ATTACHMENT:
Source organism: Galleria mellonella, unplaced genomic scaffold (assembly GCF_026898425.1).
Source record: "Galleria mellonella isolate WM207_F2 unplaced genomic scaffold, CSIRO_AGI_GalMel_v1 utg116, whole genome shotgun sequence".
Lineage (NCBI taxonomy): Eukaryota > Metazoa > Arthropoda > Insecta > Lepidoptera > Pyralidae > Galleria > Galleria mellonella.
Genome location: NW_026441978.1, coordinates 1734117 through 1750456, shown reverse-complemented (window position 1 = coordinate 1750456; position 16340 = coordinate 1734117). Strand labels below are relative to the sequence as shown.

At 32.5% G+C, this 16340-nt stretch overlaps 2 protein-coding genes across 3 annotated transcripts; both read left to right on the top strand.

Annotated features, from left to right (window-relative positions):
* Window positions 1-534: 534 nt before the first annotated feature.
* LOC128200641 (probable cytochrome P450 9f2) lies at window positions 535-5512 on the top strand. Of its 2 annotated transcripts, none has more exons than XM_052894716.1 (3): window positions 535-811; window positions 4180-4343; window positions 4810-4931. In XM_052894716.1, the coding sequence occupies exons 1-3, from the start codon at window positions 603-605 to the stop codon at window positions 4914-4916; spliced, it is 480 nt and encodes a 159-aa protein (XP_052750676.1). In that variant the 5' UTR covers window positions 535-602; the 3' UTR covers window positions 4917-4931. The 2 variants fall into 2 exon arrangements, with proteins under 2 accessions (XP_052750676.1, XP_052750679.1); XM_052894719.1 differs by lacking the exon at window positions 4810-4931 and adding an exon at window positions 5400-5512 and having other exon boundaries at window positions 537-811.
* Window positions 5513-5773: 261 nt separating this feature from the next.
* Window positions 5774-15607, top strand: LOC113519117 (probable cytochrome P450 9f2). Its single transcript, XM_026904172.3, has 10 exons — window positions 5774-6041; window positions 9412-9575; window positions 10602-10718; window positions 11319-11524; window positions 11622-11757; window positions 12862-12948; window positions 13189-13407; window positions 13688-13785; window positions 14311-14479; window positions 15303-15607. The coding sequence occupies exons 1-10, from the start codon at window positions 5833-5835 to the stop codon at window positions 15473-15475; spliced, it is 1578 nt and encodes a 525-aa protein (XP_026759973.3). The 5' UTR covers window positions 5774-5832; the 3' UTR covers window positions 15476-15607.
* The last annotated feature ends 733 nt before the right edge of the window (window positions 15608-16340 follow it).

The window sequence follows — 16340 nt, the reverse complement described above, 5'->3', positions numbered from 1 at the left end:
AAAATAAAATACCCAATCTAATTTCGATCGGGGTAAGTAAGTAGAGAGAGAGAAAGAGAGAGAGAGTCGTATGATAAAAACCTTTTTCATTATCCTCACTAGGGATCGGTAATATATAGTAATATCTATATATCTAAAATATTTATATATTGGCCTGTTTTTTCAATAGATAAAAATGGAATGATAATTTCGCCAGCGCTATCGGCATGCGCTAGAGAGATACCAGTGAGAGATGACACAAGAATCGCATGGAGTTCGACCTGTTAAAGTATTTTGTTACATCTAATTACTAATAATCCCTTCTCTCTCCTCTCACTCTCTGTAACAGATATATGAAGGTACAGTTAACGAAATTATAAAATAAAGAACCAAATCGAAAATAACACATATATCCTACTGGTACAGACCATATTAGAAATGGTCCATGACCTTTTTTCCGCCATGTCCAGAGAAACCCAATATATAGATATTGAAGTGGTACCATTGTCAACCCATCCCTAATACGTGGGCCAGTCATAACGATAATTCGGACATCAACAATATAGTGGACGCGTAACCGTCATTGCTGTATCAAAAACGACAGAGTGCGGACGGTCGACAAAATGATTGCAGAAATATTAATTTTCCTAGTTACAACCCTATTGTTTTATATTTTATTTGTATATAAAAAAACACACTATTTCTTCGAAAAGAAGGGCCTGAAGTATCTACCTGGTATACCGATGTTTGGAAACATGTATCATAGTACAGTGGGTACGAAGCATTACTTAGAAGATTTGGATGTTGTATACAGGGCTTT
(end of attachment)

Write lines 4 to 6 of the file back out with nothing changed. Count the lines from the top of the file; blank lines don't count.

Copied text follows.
Genome location: NW_026441978.1, coordinates 1734117 through 1750456, shown reverse-complemented (window position 1 = coordinate 1750456; position 16340 = coordinate 1734117). Strand labels below are relative to the sequence as shown.

At 32.5% G+C, this 16340-nt stretch overlaps 2 protein-coding genes across 3 annotated transcripts; both read left to right on the top strand.

Annotated features, from left to right (window-relative positions):